Dear Sir

What a very good question and assuredly one which resonates with this self-conscious clergyman.


Not being of a particularly extrovert disposition those dreaded words ‘audience participation’ are guaranteed to send a shiver down this ‘buttoned-up’ clergyman’s spine.

As an aside, it is one reason why our fated sojourn to the Estuary View Holiday Village remains irreversibly etched in my memory banks. In that the nightly entertainment which the staff of this latter day Colditz saw fit to inflict upon the inmates required our active involvement simply compounded the torture of this ‘holiday from hell’ as I believe my good lady wife termed it. Should you wish to avail yourself of the full gory details, here is a link to my ‘blog’ which reveals all.

http://derekthecleric.wordpress.com/2010/08/02/812/

Back to the question.

Whilst not subscribing to the adage that ‘children should be seen and not heard’ I nevertheless have good reason for not inflicting grown ups (such as myself) with ministry methods designed for younger folk.

I will admit to having made a brief foray into the world of the aforementioned ‘action songs’ on the occasion of St. Cliff’s Sunday school anniversary but a pending personal injury claim resulting from my over-exuberant platform demonstration has put paid to a repeat performance.

I had always considered ‘Wide, wide as the ocean’ to be a harmless ditty from the back catalogue of Sunday school classics but I fear that any fond memories or affection I had for this chorus has been blighted for ever more.

Of course I have only myself to blame for standing too close to Mrs Higginbottom (St. Cliff’s discordant and none-too-melodious organist) as I flung my arms wide with as much gusto as I could muster.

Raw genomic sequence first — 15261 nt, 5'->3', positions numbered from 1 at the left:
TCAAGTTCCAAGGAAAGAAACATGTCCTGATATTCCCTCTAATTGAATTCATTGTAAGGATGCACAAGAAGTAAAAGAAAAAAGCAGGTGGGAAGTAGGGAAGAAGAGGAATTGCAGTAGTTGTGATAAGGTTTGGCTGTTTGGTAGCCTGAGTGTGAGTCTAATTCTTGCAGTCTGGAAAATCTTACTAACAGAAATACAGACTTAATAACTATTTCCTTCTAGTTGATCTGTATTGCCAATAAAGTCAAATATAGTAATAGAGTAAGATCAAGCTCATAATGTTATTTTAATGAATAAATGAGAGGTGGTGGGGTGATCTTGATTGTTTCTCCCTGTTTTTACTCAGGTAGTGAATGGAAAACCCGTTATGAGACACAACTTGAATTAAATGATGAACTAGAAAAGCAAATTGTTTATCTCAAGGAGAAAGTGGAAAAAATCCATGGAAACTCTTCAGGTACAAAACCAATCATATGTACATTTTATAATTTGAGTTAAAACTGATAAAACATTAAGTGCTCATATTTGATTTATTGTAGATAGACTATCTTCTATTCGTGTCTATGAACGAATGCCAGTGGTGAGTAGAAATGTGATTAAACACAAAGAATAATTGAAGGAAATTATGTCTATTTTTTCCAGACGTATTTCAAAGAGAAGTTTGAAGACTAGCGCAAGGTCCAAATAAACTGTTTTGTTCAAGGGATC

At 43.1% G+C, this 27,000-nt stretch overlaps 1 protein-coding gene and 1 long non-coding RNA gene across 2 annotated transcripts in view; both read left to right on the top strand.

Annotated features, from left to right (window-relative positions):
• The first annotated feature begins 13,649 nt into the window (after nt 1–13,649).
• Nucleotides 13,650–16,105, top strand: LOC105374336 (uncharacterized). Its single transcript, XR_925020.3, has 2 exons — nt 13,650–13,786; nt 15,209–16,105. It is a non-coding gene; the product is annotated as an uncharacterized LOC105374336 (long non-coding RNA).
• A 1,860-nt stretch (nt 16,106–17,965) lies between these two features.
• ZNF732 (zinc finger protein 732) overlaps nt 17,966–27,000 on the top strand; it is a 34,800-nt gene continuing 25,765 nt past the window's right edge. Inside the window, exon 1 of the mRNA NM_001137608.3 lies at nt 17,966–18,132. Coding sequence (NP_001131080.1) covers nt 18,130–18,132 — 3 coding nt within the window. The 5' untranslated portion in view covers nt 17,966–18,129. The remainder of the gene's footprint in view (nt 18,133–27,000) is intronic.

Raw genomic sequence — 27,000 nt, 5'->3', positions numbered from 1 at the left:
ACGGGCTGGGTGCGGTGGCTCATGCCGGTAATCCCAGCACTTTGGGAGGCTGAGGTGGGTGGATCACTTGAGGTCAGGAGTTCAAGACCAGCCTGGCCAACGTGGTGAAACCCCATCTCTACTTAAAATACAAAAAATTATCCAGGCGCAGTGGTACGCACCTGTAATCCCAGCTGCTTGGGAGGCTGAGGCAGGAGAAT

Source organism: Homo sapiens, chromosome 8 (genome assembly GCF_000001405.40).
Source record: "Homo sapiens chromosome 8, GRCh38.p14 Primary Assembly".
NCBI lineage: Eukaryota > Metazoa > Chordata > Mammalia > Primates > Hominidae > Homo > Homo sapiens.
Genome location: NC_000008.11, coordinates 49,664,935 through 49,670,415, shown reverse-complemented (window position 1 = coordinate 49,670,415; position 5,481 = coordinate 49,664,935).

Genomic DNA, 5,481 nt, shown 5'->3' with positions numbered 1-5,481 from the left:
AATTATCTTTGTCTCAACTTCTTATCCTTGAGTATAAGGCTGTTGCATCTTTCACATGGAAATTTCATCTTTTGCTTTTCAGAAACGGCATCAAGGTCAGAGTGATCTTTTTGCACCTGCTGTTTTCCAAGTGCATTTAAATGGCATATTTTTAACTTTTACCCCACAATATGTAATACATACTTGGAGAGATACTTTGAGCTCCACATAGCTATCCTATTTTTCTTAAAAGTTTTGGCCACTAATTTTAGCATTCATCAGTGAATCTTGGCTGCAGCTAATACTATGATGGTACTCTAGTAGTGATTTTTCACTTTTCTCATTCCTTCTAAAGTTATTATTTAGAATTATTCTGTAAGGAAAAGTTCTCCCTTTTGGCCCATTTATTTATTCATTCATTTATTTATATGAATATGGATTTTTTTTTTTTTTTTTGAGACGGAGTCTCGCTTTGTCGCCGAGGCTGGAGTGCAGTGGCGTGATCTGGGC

The ensuing black eye which I inflicted upon the poor lady (and the impending litigation) was not part of the plan.

It is for these reasons that I have decided to pen a ‘chorus’ of my own in the hope that adults will never again have to partake in ‘action songs’.

Although it is unlikely that such ‘top drawer’ writers of hymns as Wesley and Newton will be turning in their graves for fear of being usurped by my humble profferings I am nonetheless quietly confident that ‘A statue for the Lord’ (as I have provisionally entitled the song) will one day be added to the chorus compendium.

As I stand in solidarity with all who each Sunday breathe a sigh of relief when those immortal words ‘It is time for the children to leave us’ are uttered (and the looming threat of ‘action song’ participation is lifted for yet another week) let my song be something around which we can all rally.

‘I’m a statue for the Lord.
I’m a statue for the Lord.
I’m standing still,
In God’s will,
I’m a statue for the Lord.’

Onward and upward

Derek